[15]   Moraes, M. (1993) Métodos para Avalia??o sensorial de alimentos. 8th Edition, Unicamp, Campinas.

[16]   IDF (1987) Sensory Evaluation of Dairy Product. ID Federation, FIL-IDF Standard 99A. International Dairy Federation, Bruxelles.

[17]   Ngure, F.M., Wanyoko, J.K., Mahungu, S.M. and Shitandi, A.A. (2009) Catechins Depletion Patterns in Relation to Theaflavin and Thearubigins Formation. Food Chemistry, 115, 8-14.

[18]   Cherotich, L., Kamunya, S.M., Alakonya, A., Msomba, S.W., Uwimana, M.A., Wanyoko, J.K. and Owuor, P.O. (2013) Variation in Catechin Composition of Popularly Cultivated Tea Clones in East Africa (Kenya). American Journal of Plant Sciences, 4, 628-640.

[19]   Koech, K.R., Wachira, F.N., Ngure, R.M., Wanyoko, J.K., Bii, C.C., Karori, S.M. and Kerio, L.C. (2013) Antimicrobial, Synergistic and Antioxidant Activities of Tea Polyphenols. In: Mendez-Vilas, A., Ed., Microbial Pathogens and Strategies for Combating Them, 971-981.

[20]   Ochanda, S.O., Wanyoko, J.K., Kamau, D.M., Kamunya, S.M., Faraj, A.K. and Onyango, C. (2011) The Effect of Selected Spices on Un-Aerated Tea Product from Clone TRFK 303/57. Tea Journal, 32, 88-99.

[21]   Giusti, M.M. and Wrolstad, R.E. (1996) Characterization of Red Radish Anthocyanins. Journal of Food Science, 61, 322-326.

[22]   Karori, S.M., Wachira, F.N., Wanyoko, J.K. and Ngure, R.M. (2007) Antioxidant Capacity of Different Types of Tea Products. African Journal of Biotechnology, 6, 2287-2296.

[23]   Yen, G.C. and Der Duh, P. (1994) Scavenging Effect of Methanolic Extracts of Peanut Hulls on Free-Radical and Active-Oxygen Species. Journal of Agricultural and Food Chemistry, 42, 629-632.

[24]   Miller, I.J. and Bartoshuk, L.M. (1991) Taste Perception, Taste Bud Distribution, and Spatial Relationships. In: Smell and Taste in Health and Disease, No. 11, 205-233.

[25]   SAS Institute Inc. (2002-2004) SAS 9.1.3 Help and Documentation. SAS Institute Inc., Cary.

[26]   Cass, T. (1980) Statistical Methods in Management: Book 2. Cassell, London.

[27]   Carpenter, R.G. (1960) Principles and Procedures of Statistics, with Special Reference to the Biological Sciences. Eugenics Review, 52, 172-173.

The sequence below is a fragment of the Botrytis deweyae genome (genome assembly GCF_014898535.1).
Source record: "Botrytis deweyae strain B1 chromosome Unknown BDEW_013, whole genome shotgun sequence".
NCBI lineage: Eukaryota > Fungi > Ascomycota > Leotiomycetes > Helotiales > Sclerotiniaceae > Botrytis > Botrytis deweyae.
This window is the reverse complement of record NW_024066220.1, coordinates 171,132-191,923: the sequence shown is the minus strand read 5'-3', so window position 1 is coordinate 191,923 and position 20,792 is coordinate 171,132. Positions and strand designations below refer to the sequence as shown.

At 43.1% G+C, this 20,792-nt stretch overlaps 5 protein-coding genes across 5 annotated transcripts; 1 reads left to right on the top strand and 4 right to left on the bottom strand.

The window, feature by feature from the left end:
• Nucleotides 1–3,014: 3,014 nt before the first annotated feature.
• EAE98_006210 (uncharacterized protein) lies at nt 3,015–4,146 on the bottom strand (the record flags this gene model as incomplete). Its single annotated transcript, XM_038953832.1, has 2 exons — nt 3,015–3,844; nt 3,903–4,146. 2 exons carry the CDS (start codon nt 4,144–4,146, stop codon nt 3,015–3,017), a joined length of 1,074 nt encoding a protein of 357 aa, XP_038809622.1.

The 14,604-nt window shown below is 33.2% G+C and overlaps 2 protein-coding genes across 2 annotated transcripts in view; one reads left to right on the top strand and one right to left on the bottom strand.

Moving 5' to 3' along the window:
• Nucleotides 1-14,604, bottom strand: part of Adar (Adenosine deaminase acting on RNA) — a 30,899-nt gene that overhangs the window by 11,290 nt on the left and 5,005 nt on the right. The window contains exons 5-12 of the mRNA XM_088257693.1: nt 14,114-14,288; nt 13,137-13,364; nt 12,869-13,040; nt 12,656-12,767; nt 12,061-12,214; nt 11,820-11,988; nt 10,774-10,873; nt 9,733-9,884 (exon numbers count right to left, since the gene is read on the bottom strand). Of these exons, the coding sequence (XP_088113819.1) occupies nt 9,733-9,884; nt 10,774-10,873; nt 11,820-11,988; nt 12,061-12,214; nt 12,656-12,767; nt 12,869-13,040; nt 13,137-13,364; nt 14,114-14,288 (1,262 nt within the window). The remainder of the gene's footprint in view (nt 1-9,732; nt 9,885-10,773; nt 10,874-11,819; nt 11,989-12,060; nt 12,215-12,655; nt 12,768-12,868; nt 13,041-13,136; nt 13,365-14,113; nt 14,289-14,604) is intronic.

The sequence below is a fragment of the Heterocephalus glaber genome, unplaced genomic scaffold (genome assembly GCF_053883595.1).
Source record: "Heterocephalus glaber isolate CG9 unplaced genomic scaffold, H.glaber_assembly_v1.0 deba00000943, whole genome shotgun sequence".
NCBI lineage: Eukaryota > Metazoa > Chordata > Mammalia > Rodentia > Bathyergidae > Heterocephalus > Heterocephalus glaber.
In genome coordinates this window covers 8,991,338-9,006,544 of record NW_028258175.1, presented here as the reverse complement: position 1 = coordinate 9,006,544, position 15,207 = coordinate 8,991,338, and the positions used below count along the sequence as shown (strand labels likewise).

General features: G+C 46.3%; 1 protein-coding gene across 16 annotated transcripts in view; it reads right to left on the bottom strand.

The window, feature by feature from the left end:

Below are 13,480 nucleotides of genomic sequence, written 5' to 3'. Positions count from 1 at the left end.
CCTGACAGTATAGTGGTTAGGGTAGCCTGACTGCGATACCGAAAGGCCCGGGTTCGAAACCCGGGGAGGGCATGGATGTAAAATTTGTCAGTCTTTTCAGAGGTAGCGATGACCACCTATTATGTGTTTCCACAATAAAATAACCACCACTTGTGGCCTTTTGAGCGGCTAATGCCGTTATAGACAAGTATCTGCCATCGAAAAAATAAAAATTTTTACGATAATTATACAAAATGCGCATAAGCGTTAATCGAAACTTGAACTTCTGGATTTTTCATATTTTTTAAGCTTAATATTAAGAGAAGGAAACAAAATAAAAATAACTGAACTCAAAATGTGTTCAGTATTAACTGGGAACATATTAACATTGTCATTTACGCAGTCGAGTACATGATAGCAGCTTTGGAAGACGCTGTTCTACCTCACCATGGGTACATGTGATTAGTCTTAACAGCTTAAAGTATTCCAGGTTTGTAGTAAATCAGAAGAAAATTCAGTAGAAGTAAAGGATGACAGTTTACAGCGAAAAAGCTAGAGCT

[28]   Baratta, M.T., Dorman, H.J.D., Deans, S.G., Biondi, D.M. and Ruberto, G. (1998) Chemical Composition, Antimicrobial and Antioxidative Activity of Laurel, Sage, Rosemary, Oregano and Coriander Essential Oils. Journal of Essential Oil Research, 10, 618-627.

[29]   Holt, P.R., Katz, S. and Kirshoff, R. (2005) Curcumin Therapy in Inflammatory Bowel Disease: A Pilot Study. Digestive Diseases and Sciences, 50, 2191-2193.

[30]   Nielsen, P.V. and Rios, R. (2000) Inhibition of Fungal Growth on Bread by Volatile Components from Spices and Herbs, and the Possible Application in Active Packaging, with Special Emphasis on Mustard Essential Oil. International Journal of Food Microbiology, 60, 219-229.

[31]   Velluti, A., Sanchis, V., Ramos, A.J. and Marín, S. (2004) Effect of Essential Oils of Cinnamon, Clove, Lemon Grass, Oregano and Palmarosa on Growth of and Fumonisin B1 Production by Fusarium verticillioides in Maize. Journal of the Science of Food and Agriculture, 84, 1141-1146.

[32]   Benkeblia, N. (2004) Antimicrobial Activity of Essential Oil Extracts of Various Onions (Allium cepa) and Garlic (Allium sativum). LWT-Food Science and Technology, 37, 263-268.

[33]   Bullerman, L.B., Lieu, F.Y. and Seier, S.A. (1977) Inhibition of Growth and Aflatoxin Production by Cinnamon and Clove Oils. Cinnamic Aldehyde and Eugenol. Journal of Food Science, 42, 1107-1109.

[34]   Okubo, S., Toda, M., Hara, Y. and Shimamura, T. (1991) Antifungal and Fungicidal Activities of Tea Extract and Catechin against Trichophyton. Nippon Saikingaku Zasshi, 46, 509-514.

[35]   Arora, D.S. and Kaur, J. (1999) Antimicrobial Activity of Spices. International Journal of Antimicrobial Agents, 12, 257-262.

[36]   Willson, K.C. and Clifford, M.N. (1992) Tea: Cultivation to Consumption. Chapman and Hall, London.

[37]   Yamanishi, T. (1995) Flavor of Tea. Food Reviews International, 11, 477-525.